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Trafton Drew, Sage E. P. Boettcher, Jeremy M. Wolfe; One visual search, many memory searches: An eye-tracking investigation of hybrid search. Journal of Vision 2017;17(11):5. doi: 10.1167/17.11.5.
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© ARVO (1962-2015); The Authors (2016-present)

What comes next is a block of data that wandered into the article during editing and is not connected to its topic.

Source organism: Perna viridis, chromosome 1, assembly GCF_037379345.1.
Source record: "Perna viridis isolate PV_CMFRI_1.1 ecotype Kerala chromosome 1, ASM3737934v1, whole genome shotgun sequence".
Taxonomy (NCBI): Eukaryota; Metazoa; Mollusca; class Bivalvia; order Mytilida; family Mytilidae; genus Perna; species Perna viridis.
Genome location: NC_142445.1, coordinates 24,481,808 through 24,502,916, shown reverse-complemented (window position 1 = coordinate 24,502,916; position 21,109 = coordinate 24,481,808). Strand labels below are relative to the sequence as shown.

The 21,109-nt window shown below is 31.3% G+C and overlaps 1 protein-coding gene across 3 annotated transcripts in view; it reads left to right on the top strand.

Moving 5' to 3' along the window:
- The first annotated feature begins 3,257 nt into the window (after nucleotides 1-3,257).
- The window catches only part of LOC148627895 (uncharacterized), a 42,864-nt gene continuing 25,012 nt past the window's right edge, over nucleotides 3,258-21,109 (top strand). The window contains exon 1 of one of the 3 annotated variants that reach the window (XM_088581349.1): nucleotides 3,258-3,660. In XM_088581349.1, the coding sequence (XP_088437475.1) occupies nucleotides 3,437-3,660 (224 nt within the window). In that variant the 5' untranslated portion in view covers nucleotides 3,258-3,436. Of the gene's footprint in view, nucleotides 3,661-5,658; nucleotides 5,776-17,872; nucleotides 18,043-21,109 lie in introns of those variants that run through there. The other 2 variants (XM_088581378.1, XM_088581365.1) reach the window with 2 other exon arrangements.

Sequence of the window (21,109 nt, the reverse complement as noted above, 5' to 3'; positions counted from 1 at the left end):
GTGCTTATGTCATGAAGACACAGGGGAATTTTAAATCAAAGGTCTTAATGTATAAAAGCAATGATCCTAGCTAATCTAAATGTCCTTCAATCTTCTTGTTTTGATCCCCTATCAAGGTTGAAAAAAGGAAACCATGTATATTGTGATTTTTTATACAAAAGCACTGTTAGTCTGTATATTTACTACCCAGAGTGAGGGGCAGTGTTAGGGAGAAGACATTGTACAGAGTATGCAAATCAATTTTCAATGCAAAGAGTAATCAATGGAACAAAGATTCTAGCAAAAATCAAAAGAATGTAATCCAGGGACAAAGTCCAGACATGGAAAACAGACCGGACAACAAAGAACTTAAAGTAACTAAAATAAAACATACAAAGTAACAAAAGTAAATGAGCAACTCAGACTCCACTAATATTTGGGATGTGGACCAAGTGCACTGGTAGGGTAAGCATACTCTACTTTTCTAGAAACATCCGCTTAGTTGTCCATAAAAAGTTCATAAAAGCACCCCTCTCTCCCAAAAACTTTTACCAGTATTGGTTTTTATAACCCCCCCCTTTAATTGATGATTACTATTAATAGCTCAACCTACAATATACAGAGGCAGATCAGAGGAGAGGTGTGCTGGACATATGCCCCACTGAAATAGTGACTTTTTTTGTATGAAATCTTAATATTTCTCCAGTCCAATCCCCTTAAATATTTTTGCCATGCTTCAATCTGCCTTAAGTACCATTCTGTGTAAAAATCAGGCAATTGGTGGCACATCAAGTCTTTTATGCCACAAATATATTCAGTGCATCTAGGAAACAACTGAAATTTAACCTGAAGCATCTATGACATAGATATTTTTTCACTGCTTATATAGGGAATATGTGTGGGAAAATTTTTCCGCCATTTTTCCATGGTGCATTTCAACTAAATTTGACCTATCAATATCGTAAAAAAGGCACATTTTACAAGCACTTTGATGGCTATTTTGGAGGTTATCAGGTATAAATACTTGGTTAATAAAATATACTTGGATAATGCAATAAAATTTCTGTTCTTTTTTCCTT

Suppose you go to the supermarket with a shopping list of 10 items held in memory. Your shopping expedition can be seen as a combination of visual search and memory search. This is known as “hybrid search.” There is a growing interest in understanding how hybrid search tasks are accomplished. We used eye tracking to examine how manipulating the number of possible targets (the memory set size [MSS]) changes how observers (Os) search. We found that dwell time on each distractor increased with MSS, suggesting a memory search was being executed each time a new distractor was fixated. Meanwhile, although the rate of refixation increased with MSS, it was not nearly enough to suggest a strategy that involves repeatedly searching visual space for subgroups of the target set. These data provide a clear demonstration that hybrid search tasks are carried out via a “one visual search, many memory searches” heuristic in which Os examine items in the visual array once with a very low rate of refixations. For each item selected, Os activate a memory search that produces logarithmic response time increases with increased MSS. Furthermore, the percentage of distractors fixated was strongly modulated by the MSS: More items in the MSS led to a higher percentage of fixated distractors. Searching for more potential targets appears to significantly alter how Os approach the task, ultimately resulting in more eye movements and longer response times.
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